During the campaign, Trump had proposed establishing a federal policy that would provide for six weeks of paid maternity leave for new mothers. The White House didn’t respond to requests for comment about the Administration’s paid leave plans, which have not been a central issue in the first 100 days of the Trump presidency.
Congressman Bradley Byrne, an Alabama Republican who chairs the Workforce Protections subcommittee, said he’s interested in the idea of a safe harbor. “People move across state lines, companies operate across state lines. We’ve got to bring some uniformity to this — both for the companies’ sake, but more importantly for the employees’ sake as they move around,” he said.
The HR Policy Association says companies don’t need government regulation to be generous with their workers. “While many existing government policies assume employers will only treat their employees fairly if they are required by law to do so, the war for talent negates that assumption,” Merck & Co. executive vice president Mirian Graddick-Weir, who chairs the association, said in an email.
Current laws on the books still assume “that employers were likely to take advantage of employees, so we just need to put lots of protections in place,” said CIT Group chief human resources officer Jim Duffy. “Now really the shoe is clearly on the other foot — the workers really have the leverage.”
Coming from companies that operate in multiple countries, complaints about the administrative headaches of complying with varying laws are a pretext for firms angling to stanch progress on paid leave, labor advocates say.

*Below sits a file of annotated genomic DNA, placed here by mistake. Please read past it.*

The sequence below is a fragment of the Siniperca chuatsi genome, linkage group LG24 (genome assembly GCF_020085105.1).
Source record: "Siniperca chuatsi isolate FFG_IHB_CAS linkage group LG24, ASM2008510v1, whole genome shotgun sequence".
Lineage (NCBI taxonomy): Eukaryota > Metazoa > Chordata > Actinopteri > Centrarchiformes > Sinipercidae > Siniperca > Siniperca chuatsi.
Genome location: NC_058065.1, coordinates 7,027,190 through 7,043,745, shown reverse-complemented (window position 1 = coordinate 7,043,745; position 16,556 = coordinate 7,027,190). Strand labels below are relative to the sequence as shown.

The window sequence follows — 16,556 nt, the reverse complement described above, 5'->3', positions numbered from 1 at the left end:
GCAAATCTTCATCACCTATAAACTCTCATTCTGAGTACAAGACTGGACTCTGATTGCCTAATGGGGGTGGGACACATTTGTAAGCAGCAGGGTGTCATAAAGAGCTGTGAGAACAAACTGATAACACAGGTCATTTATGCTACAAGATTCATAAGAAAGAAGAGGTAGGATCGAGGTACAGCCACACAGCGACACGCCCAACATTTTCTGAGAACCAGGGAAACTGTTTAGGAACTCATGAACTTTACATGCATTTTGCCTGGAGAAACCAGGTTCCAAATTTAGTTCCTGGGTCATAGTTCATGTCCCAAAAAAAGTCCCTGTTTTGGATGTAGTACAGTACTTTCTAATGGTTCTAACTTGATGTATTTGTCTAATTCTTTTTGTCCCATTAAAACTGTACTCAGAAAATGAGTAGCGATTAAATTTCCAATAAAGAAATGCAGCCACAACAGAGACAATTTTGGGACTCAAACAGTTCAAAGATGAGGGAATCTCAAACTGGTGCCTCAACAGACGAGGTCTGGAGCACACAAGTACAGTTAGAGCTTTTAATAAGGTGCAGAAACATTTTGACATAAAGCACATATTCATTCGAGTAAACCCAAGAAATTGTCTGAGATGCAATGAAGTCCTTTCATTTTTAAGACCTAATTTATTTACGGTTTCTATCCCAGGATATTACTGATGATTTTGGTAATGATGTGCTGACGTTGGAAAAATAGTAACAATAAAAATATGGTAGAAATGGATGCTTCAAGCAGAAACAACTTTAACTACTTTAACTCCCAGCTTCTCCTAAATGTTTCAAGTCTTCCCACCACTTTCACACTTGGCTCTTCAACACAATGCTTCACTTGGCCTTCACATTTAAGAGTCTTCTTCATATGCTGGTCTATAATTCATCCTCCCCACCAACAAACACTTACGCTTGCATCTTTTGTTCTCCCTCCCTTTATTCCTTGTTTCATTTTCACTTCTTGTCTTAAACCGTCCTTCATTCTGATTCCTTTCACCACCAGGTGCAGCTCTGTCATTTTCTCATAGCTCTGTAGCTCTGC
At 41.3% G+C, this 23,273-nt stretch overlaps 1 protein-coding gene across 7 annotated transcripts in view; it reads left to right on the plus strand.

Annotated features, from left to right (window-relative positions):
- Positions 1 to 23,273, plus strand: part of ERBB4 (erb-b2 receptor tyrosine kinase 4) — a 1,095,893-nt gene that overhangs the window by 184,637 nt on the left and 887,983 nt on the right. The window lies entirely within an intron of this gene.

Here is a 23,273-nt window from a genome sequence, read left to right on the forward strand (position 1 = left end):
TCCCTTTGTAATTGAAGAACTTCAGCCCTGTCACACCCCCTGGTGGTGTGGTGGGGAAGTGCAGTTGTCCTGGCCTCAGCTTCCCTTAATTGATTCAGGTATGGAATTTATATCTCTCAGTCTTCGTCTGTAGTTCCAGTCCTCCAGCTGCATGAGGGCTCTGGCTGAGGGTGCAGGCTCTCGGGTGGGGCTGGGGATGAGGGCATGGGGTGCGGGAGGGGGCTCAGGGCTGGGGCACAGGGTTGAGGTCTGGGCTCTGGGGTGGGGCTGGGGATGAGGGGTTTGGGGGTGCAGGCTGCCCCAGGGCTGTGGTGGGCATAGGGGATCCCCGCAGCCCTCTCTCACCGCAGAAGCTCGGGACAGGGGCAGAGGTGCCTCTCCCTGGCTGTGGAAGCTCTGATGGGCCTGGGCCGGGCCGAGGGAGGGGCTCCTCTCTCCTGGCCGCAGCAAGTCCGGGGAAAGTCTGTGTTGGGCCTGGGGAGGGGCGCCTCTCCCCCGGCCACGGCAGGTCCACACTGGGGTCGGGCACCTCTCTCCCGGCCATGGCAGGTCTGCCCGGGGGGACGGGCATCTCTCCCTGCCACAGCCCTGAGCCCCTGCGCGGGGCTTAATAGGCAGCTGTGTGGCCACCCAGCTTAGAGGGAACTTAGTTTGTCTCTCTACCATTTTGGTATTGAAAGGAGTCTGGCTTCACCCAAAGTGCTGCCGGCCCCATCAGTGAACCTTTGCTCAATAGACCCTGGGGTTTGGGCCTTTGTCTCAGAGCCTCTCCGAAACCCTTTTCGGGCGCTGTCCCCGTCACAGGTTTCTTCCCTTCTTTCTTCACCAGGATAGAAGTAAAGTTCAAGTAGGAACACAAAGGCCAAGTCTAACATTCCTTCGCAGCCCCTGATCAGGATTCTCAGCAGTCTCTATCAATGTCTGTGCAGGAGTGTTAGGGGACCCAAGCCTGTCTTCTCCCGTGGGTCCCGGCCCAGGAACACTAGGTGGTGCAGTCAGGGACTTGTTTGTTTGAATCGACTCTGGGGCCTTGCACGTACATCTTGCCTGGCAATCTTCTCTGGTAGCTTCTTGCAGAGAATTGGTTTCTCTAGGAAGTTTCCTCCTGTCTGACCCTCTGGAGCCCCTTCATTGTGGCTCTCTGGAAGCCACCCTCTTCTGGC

“This is creating a ‘safe harbor’ for the largest corporations at the expense of financial security for families,” said Ellen Bravo, founder of the coalition Family Values at Work.
For their part, congressional Democrats have in recent years repeatedly introduced proposals to establish federal minimums for paid leave, while still allowing states and cities to set their own higher standards.
“Because there has been a lack of federal action, you’ve seen communities taking this issue into their own hands,” said Heather Boushey, executive director of the Washington Center for Equitable Growth. “If the employers are frustrated that they have different systems, then we should be thinking about what is that basic benefit that we should be providing at the federal level.”
That’s not an idea the HR Policy Association has embraced. “I think that probably feels a little too intrusive for our membership,” said Johnna Torsone, executive vice president of Pitney Bowes, who worked on the report and chairs the association’s Employment Rights Committee. Offering a safe harbor, she said, “feels more amenable” to industry leaders.
Pitney Bowes says it provides its staff with up to six paid sick days a year and eight weeks of fully-paid family leave, along with vacation.
“The question is,” said Torsone, “if you’ve provided a certain level of paid leave within your structure, should you be subjected to 30 different approaches to this and have to monitor it?”